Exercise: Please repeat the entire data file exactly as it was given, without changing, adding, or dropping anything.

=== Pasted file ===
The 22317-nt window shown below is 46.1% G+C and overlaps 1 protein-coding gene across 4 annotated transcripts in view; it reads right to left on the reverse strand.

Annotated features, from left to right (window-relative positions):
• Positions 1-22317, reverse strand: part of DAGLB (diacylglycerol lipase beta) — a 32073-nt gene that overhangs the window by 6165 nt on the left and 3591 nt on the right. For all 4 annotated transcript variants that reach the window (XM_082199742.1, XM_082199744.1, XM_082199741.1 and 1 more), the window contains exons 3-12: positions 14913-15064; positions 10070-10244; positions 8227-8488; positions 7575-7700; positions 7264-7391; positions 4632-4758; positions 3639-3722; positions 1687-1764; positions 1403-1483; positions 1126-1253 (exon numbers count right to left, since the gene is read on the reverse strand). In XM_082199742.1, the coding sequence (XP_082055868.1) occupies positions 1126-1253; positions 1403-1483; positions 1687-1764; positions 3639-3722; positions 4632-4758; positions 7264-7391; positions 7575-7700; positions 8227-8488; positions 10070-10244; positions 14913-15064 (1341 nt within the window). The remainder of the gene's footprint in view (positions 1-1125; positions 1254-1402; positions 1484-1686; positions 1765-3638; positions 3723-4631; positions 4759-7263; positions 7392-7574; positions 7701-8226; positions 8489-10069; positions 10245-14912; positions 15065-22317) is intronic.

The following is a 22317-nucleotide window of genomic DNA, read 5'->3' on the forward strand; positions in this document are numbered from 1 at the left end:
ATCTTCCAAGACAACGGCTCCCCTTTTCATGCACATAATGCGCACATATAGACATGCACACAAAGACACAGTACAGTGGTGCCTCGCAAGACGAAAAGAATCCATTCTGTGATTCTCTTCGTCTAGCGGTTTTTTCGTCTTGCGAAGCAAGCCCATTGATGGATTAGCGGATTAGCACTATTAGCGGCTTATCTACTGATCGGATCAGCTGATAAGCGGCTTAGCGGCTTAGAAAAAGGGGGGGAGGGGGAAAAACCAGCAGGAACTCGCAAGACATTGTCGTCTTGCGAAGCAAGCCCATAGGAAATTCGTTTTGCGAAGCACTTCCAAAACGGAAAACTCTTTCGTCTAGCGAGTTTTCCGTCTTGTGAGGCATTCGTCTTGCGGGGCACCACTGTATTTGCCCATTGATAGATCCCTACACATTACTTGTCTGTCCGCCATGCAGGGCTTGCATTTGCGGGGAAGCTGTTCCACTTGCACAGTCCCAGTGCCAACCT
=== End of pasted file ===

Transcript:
The 22317-nt window shown below is 46.1% G+C and overlaps 1 protein-coding gene across 4 annotated transcripts in view; it reads right to left on the reverse strand.

Annotated features, from left to right (window-relative positions):
• Positions 1-22317, reverse strand: part of DAGLB (diacylglycerol lipase beta) — a 32073-nt gene that overhangs the window by 6165 nt on the left and 3591 nt on the right. For all 4 annotated transcript variants that reach the window (XM_082199742.1, XM_082199744.1, XM_082199741.1 and 1 more), the window contains exons 3-12: positions 14913-15064; positions 10070-10244; positions 8227-8488; positions 7575-7700; positions 7264-7391; positions 4632-4758; positions 3639-3722; positions 1687-1764; positions 1403-1483; positions 1126-1253 (exon numbers count right to left, since the gene is read on the reverse strand). In XM_082199742.1, the coding sequence (XP_082055868.1) occupies positions 1126-1253; positions 1403-1483; positions 1687-1764; positions 3639-3722; positions 4632-4758; positions 7264-7391; positions 7575-7700; positions 8227-8488; positions 10070-10244; positions 14913-15064 (1341 nt within the window). The remainder of the gene's footprint in view (positions 1-1125; positions 1254-1402; positions 1484-1686; positions 1765-3638; positions 3723-4631; positions 4759-7263; positions 7392-7574; positions 7701-8226; positions 8489-10069; positions 10245-14912; positions 15065-22317) is intronic.

The following is a 22317-nucleotide window of genomic DNA, read 5'->3' on the forward strand; positions in this document are numbered from 1 at the left end:
ATCTTCCAAGACAACGGCTCCCCTTTTCATGCACATAATGCGCACATATAGACATGCACACAAAGACACAGTACAGTGGTGCCTCGCAAGACGAAAAGAATCCATTCTGTGATTCTCTTCGTCTAGCGGTTTTTTCGTCTTGCGAAGCAAGCCCATTGATGGATTAGCGGATTAGCACTATTAGCGGCTTATCTACTGATCGGATCAGCTGATAAGCGGCTTAGCGGCTTAGAAAAAGGGGGGGAGGGGGAAAAACCAGCAGGAACTCGCAAGACATTGTCGTCTTGCGAAGCAAGCCCATAGGAAATTCGTTTTGCGAAGCACTTCCAAAACGGAAAACTCTTTCGTCTAGCGAGTTTTCCGTCTTGTGAGGCATTCGTCTTGCGGGGCACCACTGTATTTGCCCATTGATAGATCCCTACACATTACTTGTCTGTCCGCCATGCAGGGCTTGCATTTGCGGGGAAGCTGTTCCACTTGCACAGTCCCAGTGCCAACCT